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When the Texas Department of State Health Services expanded its eligibility criteria for the COVID-19 vaccine to include residents 16 and older, it was partly in response to doses sitting unused in certain regions in the state. But Austin providers continue to report strong demand, and the increased eligibility criteria may stress the limited available supply.
In Travis County both the number of doses allocated by the state and the number of doses administered by providers are trending upward.
Travis County has steadily increased the number of weekly vaccine recipients since the rollout began. The dip the week of Feb. 15 was due to the winter storm. (Texas Department of State Health Services)
Austin Public Health filled all of its available appointments as part of its regular releases on Monday and Thursday. Local CVS, H-E-B and Walgreens locations were also fully booked, and only one Randalls Pharmacy location within 50 miles of Austin had "limited availability," according to its online scheduler, as of Friday morning.
The mass drive-thru vaccine site at the Circuit of the Americas, which is a partnership between Ascension Seton, CommUnity Health Centers and Travis, Bastrop, Caldwell and Hays counties, has administered roughly 10,000 doses each week and remains appointment-only. CommUnity Care is reaching out to its existing patient network to schedule appointments, and the counties are working with school districts and other select populations to expand access to the vaccine.
Although Travis County Judge Andy Brown has said he hopes that weekend drive-thru will eventually open up to the public on a walk-in basis, demand remains strong enough among local priority populations—including CommUnityCare's largely un- or under-insured patient network—to fill up the weekly appointments.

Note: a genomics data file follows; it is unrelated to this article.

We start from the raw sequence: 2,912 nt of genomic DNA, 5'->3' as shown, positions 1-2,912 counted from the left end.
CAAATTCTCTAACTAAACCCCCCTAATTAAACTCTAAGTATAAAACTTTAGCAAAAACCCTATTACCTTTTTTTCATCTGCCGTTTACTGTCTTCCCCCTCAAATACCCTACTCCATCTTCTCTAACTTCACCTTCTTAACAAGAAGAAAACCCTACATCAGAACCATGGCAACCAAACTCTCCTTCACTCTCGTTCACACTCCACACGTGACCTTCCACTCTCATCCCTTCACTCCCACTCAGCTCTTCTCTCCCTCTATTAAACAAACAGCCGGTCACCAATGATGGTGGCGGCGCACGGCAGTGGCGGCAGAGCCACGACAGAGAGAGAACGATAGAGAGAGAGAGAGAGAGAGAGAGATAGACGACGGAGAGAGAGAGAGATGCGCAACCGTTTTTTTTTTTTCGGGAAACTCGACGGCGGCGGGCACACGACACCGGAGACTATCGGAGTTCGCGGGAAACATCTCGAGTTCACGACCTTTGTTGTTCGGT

In addition to expanding eligibility, DSHS also recently shifted its weekly allocation to include more pharmacies, private practices and medical clinics, including 38th Street Pharmacy, Bee Caves Family Practice and Tarrytown Pharmacy in Travis County.
Texas Medical Association President Dr. Diana Fite said this is welcome news to smaller providers who were less likely receive doses from the state earlier in the rollout, when the focus was on hub providers. "The physicians in private practice and clinic are actually very excited," she said.
This could help expand access, as private practices and clinics are able to do more direct patient outreach, and address vaccine hesitancy, as doctors may be better able to address patient concerns given their existing relationship.
After a brief lag in demand for vaccine appointments last week, Austin Public Health expanded access to its waitlist registrants who are 40 or older this week. All of the department's appointment slots were filled following releases on Monday and Thursday.
APH will open up access further starting next week to include waitlist registrants who are 18 and older.
All of the appointments have been filled for this week!💉
We are excited to announce appointments will be open to the general public, including anyone 18+. Next appointment release for the FIRST dose of Moderna will be Monday (4/12)
📌Pre-register here: https://t.co/AVhWdhK3fS pic.twitter.com/TIImdYy0IW
— Austin Public Health (@AusPublicHealth) April 9, 2021